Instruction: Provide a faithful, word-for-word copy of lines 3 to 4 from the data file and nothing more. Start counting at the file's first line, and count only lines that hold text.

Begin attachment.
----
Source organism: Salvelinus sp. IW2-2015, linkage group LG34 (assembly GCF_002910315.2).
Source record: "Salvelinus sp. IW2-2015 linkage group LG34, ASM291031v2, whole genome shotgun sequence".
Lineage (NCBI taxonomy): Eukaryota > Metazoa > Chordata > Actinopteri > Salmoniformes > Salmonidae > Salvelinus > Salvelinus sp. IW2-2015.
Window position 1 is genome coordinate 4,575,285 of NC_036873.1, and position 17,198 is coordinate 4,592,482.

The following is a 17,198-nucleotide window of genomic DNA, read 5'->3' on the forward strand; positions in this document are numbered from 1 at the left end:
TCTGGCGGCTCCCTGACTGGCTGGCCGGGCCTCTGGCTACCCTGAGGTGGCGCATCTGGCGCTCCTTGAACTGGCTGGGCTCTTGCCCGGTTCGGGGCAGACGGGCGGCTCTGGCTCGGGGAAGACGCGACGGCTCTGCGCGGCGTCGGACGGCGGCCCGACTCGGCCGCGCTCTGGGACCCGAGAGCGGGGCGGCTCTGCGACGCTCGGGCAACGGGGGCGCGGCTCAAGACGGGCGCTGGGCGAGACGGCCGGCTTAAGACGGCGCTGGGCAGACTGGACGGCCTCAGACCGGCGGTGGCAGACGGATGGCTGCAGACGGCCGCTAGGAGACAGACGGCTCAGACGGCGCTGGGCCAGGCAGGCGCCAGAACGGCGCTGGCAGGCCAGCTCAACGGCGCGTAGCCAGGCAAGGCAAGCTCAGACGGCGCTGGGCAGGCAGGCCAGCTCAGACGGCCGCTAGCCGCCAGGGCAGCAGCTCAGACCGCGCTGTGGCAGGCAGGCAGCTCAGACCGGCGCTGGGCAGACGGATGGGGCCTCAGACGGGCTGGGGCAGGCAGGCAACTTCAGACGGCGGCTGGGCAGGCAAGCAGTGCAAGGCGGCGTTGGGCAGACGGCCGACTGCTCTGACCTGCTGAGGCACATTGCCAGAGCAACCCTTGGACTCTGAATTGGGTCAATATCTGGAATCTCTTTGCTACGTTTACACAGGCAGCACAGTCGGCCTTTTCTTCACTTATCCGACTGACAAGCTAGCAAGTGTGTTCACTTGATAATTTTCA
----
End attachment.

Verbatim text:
Lineage (NCBI taxonomy): Eukaryota > Metazoa > Chordata > Actinopteri > Salmoniformes > Salmonidae > Salvelinus > Salvelinus sp. IW2-2015.
Window position 1 is genome coordinate 4,575,285 of NC_036873.1, and position 17,198 is coordinate 4,592,482.